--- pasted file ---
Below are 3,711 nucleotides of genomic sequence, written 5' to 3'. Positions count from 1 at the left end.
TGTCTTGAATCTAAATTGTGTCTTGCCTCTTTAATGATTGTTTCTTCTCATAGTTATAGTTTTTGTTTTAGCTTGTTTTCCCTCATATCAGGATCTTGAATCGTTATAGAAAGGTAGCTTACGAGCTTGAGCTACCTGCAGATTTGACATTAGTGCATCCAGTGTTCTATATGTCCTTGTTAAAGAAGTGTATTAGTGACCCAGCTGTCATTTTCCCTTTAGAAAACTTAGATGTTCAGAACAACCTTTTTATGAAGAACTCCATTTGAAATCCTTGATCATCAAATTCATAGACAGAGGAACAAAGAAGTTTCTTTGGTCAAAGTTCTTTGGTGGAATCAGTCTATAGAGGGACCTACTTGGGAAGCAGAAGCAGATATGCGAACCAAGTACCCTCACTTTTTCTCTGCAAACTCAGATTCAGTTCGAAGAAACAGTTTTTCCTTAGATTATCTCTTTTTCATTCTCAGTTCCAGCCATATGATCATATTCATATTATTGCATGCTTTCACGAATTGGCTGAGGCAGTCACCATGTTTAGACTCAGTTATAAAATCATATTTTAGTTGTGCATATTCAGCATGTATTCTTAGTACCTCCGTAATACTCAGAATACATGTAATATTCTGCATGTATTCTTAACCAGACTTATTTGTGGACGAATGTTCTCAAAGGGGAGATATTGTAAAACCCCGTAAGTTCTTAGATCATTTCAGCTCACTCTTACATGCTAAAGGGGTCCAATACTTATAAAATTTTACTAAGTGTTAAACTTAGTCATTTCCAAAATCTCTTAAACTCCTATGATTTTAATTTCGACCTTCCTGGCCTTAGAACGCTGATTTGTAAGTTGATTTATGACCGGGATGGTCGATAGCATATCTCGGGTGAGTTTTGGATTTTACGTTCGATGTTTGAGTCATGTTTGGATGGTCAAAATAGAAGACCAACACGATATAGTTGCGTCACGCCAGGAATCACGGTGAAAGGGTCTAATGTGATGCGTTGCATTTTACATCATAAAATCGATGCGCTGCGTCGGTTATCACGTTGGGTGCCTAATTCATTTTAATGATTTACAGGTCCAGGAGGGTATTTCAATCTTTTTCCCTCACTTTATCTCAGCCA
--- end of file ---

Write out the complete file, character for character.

Below are 3,711 nucleotides of genomic sequence, written 5' to 3'. Positions count from 1 at the left end.
TGTCTTGAATCTAAATTGTGTCTTGCCTCTTTAATGATTGTTTCTTCTCATAGTTATAGTTTTTGTTTTAGCTTGTTTTCCCTCATATCAGGATCTTGAATCGTTATAGAAAGGTAGCTTACGAGCTTGAGCTACCTGCAGATTTGACATTAGTGCATCCAGTGTTCTATATGTCCTTGTTAAAGAAGTGTATTAGTGACCCAGCTGTCATTTTCCCTTTAGAAAACTTAGATGTTCAGAACAACCTTTTTATGAAGAACTCCATTTGAAATCCTTGATCATCAAATTCATAGACAGAGGAACAAAGAAGTTTCTTTGGTCAAAGTTCTTTGGTGGAATCAGTCTATAGAGGGACCTACTTGGGAAGCAGAAGCAGATATGCGAACCAAGTACCCTCACTTTTTCTCTGCAAACTCAGATTCAGTTCGAAGAAACAGTTTTTCCTTAGATTATCTCTTTTTCATTCTCAGTTCCAGCCATATGATCATATTCATATTATTGCATGCTTTCACGAATTGGCTGAGGCAGTCACCATGTTTAGACTCAGTTATAAAATCATATTTTAGTTGTGCATATTCAGCATGTATTCTTAGTACCTCCGTAATACTCAGAATACATGTAATATTCTGCATGTATTCTTAACCAGACTTATTTGTGGACGAATGTTCTCAAAGGGGAGATATTGTAAAACCCCGTAAGTTCTTAGATCATTTCAGCTCACTCTTACATGCTAAAGGGGTCCAATACTTATAAAATTTTACTAAGTGTTAAACTTAGTCATTTCCAAAATCTCTTAAACTCCTATGATTTTAATTTCGACCTTCCTGGCCTTAGAACGCTGATTTGTAAGTTGATTTATGACCGGGATGGTCGATAGCATATCTCGGGTGAGTTTTGGATTTTACGTTCGATGTTTGAGTCATGTTTGGATGGTCAAAATAGAAGACCAACACGATATAGTTGCGTCACGCCAGGAATCACGGTGAAAGGGTCTAATGTGATGCGTTGCATTTTACATCATAAAATCGATGCGCTGCGTCGGTTATCACGTTGGGTGCCTAATTCATTTTAATGATTTACAGGTCCAGGAGGGTATTTCAATCTTTTTCCCTCACTTTATCTCAGCCA